“The Métis people have a distinct history in Western Canada, especially in Manitoba. We respect and support the Métis peoples’ claims in the Prairie region, where they were offered land scrip and other rights that may not have been honoured by the Crown. It is not correct to say in BC that the Métis were pre-existing Indigenous peoples living alongside First Nations peoples and present on First Nations territories at the time of contact or when colonial governments were established in BC,” stated Chief Don Tom, UBCIC Vice-President. “This is a political fiction and does not meet the legal or human rights test for Aboriginal rights, title and the existence of a Nation. It is important to stop perpetuating false information about this as it causes confusion, but it also disrespects First Nations peoples’ of this province, including our protocols for visitors on our territories.”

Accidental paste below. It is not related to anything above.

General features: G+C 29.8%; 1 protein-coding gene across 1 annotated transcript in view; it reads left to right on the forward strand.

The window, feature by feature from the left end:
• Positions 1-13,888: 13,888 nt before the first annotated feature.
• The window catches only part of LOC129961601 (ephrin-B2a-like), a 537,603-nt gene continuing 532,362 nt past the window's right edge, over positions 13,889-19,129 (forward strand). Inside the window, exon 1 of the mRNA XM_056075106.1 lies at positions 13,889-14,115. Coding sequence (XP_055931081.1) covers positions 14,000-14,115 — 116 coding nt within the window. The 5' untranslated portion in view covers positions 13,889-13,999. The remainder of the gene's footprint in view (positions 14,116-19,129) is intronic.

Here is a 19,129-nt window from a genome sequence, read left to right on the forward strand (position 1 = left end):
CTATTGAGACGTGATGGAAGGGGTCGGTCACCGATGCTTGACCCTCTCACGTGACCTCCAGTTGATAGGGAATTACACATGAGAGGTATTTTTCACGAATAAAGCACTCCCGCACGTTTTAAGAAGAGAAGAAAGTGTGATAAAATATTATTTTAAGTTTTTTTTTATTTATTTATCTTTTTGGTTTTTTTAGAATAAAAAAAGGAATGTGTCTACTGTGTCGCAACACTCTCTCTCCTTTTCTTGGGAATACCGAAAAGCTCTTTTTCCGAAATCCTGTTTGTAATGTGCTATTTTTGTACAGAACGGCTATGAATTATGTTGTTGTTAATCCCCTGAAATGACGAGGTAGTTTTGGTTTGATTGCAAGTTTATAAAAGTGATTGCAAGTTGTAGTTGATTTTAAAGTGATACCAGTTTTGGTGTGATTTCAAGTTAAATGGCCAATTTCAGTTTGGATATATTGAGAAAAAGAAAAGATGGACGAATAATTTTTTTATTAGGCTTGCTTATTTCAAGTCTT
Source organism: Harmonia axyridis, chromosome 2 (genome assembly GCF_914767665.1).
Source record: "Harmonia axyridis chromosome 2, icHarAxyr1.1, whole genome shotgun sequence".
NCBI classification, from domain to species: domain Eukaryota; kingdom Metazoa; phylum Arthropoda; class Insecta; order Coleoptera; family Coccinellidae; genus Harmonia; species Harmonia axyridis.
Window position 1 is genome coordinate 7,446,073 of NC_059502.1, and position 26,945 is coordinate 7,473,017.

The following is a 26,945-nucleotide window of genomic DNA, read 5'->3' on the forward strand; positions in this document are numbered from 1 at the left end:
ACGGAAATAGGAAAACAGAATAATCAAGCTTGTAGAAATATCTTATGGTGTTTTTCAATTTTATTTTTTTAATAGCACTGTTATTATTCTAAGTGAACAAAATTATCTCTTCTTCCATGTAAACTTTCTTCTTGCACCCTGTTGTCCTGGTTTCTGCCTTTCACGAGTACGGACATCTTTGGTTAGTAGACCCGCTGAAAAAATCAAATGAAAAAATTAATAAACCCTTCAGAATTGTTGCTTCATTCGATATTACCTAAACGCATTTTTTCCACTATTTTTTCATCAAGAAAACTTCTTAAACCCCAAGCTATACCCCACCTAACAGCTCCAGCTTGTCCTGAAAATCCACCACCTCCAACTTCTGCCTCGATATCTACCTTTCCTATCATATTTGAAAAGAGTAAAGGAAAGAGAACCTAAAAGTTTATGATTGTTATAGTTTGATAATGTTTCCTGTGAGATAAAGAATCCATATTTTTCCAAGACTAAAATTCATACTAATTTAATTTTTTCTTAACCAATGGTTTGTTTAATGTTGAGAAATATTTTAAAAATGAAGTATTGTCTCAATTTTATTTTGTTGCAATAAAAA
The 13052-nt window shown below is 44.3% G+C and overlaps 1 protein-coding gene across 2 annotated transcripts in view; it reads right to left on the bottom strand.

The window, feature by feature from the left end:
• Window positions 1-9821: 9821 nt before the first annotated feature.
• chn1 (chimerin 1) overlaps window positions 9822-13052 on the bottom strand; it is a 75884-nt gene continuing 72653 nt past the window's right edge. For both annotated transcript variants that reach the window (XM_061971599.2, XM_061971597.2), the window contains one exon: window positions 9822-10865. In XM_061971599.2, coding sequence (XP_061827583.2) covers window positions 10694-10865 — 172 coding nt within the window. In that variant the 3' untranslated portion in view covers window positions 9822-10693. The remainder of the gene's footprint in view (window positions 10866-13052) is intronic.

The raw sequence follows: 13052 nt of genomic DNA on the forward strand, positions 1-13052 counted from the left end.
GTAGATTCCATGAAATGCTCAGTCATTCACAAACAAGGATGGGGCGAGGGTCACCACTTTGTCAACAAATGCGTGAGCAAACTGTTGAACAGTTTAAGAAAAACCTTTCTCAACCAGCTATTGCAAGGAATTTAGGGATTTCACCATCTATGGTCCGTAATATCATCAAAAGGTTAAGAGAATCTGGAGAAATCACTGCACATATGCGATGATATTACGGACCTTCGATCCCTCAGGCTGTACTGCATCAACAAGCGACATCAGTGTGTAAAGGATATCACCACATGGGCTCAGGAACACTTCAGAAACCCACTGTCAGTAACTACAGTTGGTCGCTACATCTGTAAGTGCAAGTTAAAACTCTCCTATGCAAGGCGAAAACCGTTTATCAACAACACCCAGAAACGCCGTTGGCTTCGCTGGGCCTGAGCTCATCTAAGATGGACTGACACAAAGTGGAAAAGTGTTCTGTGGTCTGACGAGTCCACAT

MNBC has repeatedly proclaimed itself as “largest individual Indigenous nation” in BC, which is factually inaccurate and an offensive claim to First Nations here since time immemorial. The exercise of self-determination and self-government on lands that are not their own, and are well outside of the Métis Homeland, cannot be substantiated and is an incursion that cannot be supported.
Louis De Jaeger, is a Chilliwack based businessman and last September, he was elected to Minister of Economic Development and Natural Resources for Metis Nation BC. He told FVN that he echos the MNBC call for co-operation. Their statement came on Thursday:
Métis Nation British Columbia (MNBC) recognizes the inherent rights of First Nations in British Columbia and does not seek to take territory or funding away from First Nations.
Under section 35 of Canada’s Constitution, there are three distinct Aboriginal peoples: First Nations, Métis, and Inuit. There is no hierarchy of rights under the constitution. Métis Nation rights are unique to First Nations rights and have unique timeframes and legal tests. The Supreme Court in Daniels confirmed that a duty to consult Métis was already settled law.